23 July 2009 13:08 [Source: ICIS news]
By Joe Kamalick
Indeed, climate change legislation advancing in the US Congress more or less assumes that carbon capture and sequestration technologies will be available for broad commercial application in the very near future.
The viability of CCS is crucial to
The trouble is that carbon capture and sequestration - as yet unproven at commercial scale - just might be a pipedream.
A leading authority on oil and gas drilling holds that wide scale carbon capture and sequestration will never be practical or cost-effective, that it could contaminate ground water, will cost trillions of dollars, raise energy prices - and won’t have meaningful impact on global concentrations of greenhouse gases (GHG).
Michael Economides, a professor of chemical and biomolecular engineering at the
Economides uses the 1997 Kyoto Protocol as a starting basis. That agreement provided that developed nations were to reduce their carbon dioxide (CO2) emissions to 5% below 1990 levels by 2012.
In his paper, Economides contends that had the
For comparison, he notes, about 40,000 oil and gas wells are drilled annually in the
In addition, the costs would be enormous, he contends.
Citing US Department of Energy (DOE) data, he notes that CO2 capture from flue gas alone costs about $150/tonne.
“Capturing 90% of CO2 from Integrated Gasification Combined Cycle power plants takes 20-25% of the plants’ energy,” Economides says. “It would increase the capital costs by 47% and the total cost of electricity by 38%,” he said, citing an Environmental Protection Agency (EPA) study.
The cost of compressing CO2 is about $17/tonne, and building and providing power for pipelines to move the liquefied gas to sequestration sites would run around $3m/mile.
In addition, Economides says, “it is reasonable to assume an average of $10m to drill and complete a CO2 injection well”.
Those costs along with operational, maintenance and labour expenses mean that “over $1,000bn [€700bn] annually may be needed for the operation if all the cost is considered,” he said.
Then there is leakage, he warns. “Under supercritical conditions [high underground pressures], CO2 is less dense than water and tends to migrate to the top of the storage formation,” he says. “It is inevitable that the highly pressured CO2 will leak at some extent due to the permeable nature of the porous rocks, causing uncertainties on the storability of the reservoirs.”
Under those pressures, Economides argues, “CO2 is a highly effective solvent and capable of extracting contaminants from geological materials such as polycyclic aromatic hydrocarbons”. Citing other research, he contends that “those toxic compounds could be mobilized and could compromise water quality in nearby aquifers”.
Worst of all, Economides argues that even if all Kyoto signatory nations had lived up to their commitments - of the 36 obligated developed nations almost all have instead increased their CO2 emissions - the impact on global temperatures would be negligible.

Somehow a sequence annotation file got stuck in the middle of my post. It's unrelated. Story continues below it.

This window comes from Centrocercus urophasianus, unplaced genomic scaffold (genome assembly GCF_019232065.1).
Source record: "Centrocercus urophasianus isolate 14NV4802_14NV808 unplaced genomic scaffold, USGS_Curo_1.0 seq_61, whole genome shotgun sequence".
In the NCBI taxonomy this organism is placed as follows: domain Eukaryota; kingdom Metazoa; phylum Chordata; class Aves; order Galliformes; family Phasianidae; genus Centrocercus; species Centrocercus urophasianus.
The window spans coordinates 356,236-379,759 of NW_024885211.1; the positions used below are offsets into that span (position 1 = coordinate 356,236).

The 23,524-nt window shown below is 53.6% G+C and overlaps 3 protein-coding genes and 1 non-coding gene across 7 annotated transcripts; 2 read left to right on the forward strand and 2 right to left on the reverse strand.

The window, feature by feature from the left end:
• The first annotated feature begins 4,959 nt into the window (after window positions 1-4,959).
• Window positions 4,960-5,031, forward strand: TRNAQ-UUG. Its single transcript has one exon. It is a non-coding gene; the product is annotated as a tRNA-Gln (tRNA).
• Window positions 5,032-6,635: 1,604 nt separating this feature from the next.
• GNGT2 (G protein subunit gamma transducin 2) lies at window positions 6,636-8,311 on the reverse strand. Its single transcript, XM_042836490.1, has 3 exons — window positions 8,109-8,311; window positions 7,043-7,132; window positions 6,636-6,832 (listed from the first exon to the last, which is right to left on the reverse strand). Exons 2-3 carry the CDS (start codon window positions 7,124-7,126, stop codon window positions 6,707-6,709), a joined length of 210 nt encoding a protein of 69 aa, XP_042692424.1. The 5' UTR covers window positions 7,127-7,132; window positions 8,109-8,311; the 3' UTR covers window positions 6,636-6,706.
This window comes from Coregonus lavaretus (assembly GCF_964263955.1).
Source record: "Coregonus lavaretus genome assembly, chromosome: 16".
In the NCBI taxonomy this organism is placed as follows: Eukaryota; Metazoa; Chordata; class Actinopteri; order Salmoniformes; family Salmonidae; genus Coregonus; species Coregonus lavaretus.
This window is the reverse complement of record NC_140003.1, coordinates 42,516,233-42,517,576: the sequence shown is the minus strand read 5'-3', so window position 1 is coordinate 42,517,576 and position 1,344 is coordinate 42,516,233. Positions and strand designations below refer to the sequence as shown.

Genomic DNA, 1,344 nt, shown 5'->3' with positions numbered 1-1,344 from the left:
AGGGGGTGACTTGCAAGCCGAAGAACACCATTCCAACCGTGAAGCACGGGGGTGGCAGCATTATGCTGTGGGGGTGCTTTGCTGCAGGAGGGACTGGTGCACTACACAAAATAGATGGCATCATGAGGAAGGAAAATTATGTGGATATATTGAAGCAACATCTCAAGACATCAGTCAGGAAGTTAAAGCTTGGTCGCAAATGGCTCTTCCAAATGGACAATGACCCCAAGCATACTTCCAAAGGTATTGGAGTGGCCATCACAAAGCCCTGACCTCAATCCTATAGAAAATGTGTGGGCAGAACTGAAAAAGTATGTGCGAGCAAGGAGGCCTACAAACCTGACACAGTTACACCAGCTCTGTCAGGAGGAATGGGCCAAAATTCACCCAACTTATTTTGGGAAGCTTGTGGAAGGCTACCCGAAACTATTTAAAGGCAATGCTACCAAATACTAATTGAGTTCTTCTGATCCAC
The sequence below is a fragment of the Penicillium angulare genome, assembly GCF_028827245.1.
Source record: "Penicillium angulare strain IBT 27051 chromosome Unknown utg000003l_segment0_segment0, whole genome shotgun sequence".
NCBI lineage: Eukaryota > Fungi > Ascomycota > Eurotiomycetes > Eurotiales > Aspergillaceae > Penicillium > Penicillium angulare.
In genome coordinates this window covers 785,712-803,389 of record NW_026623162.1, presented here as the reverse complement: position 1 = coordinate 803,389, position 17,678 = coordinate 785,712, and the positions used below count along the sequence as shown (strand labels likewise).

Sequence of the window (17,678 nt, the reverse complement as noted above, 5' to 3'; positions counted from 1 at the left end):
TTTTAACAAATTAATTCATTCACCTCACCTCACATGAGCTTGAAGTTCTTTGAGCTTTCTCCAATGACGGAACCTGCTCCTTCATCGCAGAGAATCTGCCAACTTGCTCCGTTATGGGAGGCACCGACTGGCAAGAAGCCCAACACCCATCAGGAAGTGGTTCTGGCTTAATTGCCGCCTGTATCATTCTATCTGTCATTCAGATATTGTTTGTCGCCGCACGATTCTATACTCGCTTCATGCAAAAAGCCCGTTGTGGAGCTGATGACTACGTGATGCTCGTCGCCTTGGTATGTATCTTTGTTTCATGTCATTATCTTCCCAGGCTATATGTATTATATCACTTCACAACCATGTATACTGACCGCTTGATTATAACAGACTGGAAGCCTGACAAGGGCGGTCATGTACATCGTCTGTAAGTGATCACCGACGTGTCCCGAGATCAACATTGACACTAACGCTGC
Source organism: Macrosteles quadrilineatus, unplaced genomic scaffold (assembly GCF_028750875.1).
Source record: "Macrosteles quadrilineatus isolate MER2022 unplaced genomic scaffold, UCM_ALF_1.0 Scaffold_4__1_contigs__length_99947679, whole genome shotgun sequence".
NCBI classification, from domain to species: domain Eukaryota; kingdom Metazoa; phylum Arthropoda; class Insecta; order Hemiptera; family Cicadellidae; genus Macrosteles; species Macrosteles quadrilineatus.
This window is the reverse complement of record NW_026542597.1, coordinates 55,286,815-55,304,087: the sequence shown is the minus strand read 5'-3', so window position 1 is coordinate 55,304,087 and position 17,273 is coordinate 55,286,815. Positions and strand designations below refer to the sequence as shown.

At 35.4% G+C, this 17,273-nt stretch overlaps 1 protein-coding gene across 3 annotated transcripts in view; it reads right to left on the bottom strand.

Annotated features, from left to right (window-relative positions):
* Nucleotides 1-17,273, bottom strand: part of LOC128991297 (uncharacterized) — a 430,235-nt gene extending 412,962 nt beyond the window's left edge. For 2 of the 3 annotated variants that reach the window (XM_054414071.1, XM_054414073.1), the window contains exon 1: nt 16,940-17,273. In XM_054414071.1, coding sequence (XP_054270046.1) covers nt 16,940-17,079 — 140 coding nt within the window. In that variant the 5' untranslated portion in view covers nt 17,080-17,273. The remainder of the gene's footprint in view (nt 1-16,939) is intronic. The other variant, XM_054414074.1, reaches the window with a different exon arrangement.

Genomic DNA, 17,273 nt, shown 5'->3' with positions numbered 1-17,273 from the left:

However, a top Department of Energy official in charge of sequestration research and development contends that CCS is not only viable and cost-effective, it will be ready for widespread commercial application by 2020, just over a decade away.
John Litynski, division director for carbon sequestration at DOE’s National Energy Technology Lab in
Although Litynski did not want to address Economides's arguments specifically - not having seen the paper - he contends that the US already has “hundreds of thousands” of injection wells for oil and gas field remediation, industrial and municipal waste, mining and hazardous materials disposal. The nation could ramp up to the needed injection rate when commercial sequestration is ready, he said.
Litynski also noted that current injection operations are carefully monitored and regulated by EPA’s Underground Injection Control Programme.
“That programme ensures that those fluids remain under the surface forever,” Litynski said. “The permitting process ensures that those fluids remain underground and that there is no migration.”
“CO2 would be handled in the same way, and that is a [regulatory] structure that has been in place for more than 30 years,” he argued.
Litynski said it is too early to estimate what costs would be for a nation-wide commercial sequestration effort.
“If we had to install sequestration today, maybe it would be cost prohibitive, but it is a proven technology and we can drive down the cost and have minimal impact on the cost of electricity."
As to sequestration’s impact or lack thereof on atmospheric temperatures, Litynski said that CCS must be one of several tools needed to combat global warming.
“There is no one silver bullet or one type of answer,” he said. “And CCS will be a principal technology if we are to achieve emissions reductions goals.”
He cited studies by the International Energy Agency (IEA) and the UN’s Intergovernmental Panel on Climate Change (IPCC) finding that carbon sequestration could account for up to 50% of the greenhouse gas reductions needed to arrest global warming.
“Without CCS it is clear that we will not be able to meet those reduction targets,” Litynski said.
“We have a robust research programme, and the goal is commercial adoption by 2020,” he said. “Our technologies will be ready at that time for deployment.”
So, who’s right? Economides or Litynski? Congress is rolling the climate control dice on the assumption that DOE research will deliver.
($1 = €0.70)
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